Yesterday we had scattered snow showers with a few peeks of the sun. The high was 29° and the low 17°. Today we will begin melting the snow we received as the temperatures begin to rise above freezing. A quick-moving system will move through the Northern Great Lakes today bringing some light snow to Central Lower Michigan this morning. There may be some patchy freezing drizzle as well for areas north of Muskegon and Howard City through mid-morning. Otherwise, mostly cloudy skies should be seen today. Highs will top out in the middle to upper 30s.
Weather History for Southwest Michigan
1929: A month after the great stock market crash, it is the temperature that crashes in Lower Michigan. Record morning cold in the single digits is followed by afternoon highs only in the 10 to 15-degree range.
1960: A strong cold front moves through dropping temperatures dramatically and setting off lake-effect snow showers. The temperature stays in the 20s during the day at Muskegon, after a high of 61 degrees the day before. The freighter Francisco Morazan runs aground off South Manitou Island in northern Lake Michigan during a heavy lake-effect snow squall. All aboard are rescued by the Coast Guard in near white-out conditions.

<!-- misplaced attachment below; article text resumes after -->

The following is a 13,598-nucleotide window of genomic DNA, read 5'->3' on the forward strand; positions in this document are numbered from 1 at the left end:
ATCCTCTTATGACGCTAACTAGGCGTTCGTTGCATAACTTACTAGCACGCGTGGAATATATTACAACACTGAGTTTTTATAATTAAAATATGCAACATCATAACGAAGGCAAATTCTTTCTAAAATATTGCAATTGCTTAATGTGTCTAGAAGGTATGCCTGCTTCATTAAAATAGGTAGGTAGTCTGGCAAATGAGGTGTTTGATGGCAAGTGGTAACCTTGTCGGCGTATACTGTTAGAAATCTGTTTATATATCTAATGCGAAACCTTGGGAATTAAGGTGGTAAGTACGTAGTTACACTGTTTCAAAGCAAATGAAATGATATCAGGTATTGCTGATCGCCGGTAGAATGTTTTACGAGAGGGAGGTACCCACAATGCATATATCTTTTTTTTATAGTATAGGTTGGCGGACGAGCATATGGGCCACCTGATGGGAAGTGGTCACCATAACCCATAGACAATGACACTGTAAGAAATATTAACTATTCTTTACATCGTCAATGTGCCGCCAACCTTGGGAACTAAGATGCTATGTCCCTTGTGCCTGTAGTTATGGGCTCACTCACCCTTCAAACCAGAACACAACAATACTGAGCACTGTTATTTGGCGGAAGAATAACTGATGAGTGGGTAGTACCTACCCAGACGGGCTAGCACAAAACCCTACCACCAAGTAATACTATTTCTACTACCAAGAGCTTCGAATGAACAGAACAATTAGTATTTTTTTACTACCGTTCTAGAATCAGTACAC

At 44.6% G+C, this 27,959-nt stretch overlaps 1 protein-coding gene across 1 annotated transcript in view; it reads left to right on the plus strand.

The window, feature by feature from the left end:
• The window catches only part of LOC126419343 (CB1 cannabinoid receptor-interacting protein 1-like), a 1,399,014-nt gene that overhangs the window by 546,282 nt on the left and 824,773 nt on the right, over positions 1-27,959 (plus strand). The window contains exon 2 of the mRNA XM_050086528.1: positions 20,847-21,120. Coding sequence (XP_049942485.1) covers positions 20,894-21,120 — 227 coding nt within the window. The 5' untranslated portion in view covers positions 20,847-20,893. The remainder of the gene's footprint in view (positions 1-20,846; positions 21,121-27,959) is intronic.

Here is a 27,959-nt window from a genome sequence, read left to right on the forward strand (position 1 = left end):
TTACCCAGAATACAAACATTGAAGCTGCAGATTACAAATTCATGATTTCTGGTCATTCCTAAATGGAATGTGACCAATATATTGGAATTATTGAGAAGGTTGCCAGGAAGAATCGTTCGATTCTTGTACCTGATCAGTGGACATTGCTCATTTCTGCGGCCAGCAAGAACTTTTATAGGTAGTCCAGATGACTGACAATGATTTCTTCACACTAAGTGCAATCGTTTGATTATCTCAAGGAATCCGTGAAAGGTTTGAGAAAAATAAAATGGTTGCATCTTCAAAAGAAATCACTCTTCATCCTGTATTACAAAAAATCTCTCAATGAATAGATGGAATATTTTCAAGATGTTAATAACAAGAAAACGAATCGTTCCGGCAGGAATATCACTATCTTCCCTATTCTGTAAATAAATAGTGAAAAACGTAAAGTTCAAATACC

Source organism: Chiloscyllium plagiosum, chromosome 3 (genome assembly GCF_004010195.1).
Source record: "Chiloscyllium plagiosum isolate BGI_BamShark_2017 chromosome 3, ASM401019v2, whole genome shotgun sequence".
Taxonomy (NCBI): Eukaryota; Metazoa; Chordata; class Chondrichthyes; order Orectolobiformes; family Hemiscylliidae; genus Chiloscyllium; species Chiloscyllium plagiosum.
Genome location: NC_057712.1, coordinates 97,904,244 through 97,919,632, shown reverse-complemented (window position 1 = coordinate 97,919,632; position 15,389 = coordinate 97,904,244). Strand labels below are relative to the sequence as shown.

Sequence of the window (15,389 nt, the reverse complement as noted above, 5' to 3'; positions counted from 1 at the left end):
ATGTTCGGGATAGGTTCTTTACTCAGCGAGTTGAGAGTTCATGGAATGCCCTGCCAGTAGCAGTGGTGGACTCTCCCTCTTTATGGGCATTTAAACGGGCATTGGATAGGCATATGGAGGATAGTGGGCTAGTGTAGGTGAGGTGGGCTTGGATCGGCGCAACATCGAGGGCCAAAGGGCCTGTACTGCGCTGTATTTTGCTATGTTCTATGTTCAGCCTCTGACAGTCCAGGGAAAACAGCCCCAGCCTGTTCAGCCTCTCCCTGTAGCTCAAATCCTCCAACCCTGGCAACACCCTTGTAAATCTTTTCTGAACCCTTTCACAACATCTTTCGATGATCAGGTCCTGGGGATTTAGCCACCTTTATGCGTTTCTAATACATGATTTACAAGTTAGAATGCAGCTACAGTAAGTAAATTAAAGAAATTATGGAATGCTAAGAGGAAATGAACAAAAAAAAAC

1998: Balmy weather prevails during the final days of November, with lows in the 50s and highs in the 60s. Record highs today include 65 degrees at Muskegon, Lansing, and Grand Rapids.
Weather History for Southeast Michigan
On November 29, 2011, heavy rain fell across much of Southeast Michigan. The rain changed to snow during the evening and early morning hours of November 30. Between 1 and 3.5 inches of precipitation fell which helped make November 2011 and Autumn 2011 the wettest on record in Detroit. This was just another round of heavy rain in 2011 which was the wettest in Detroit history and the 4th wettest in Flint history.
Also on November 29, 1998, Flint and Saginaw had a two-day period of record highs of the same temperature with the 29th and 30th both having a temperature of 64 degrees.
U.S.A and Global Events for November 29th:
November 29, 1991: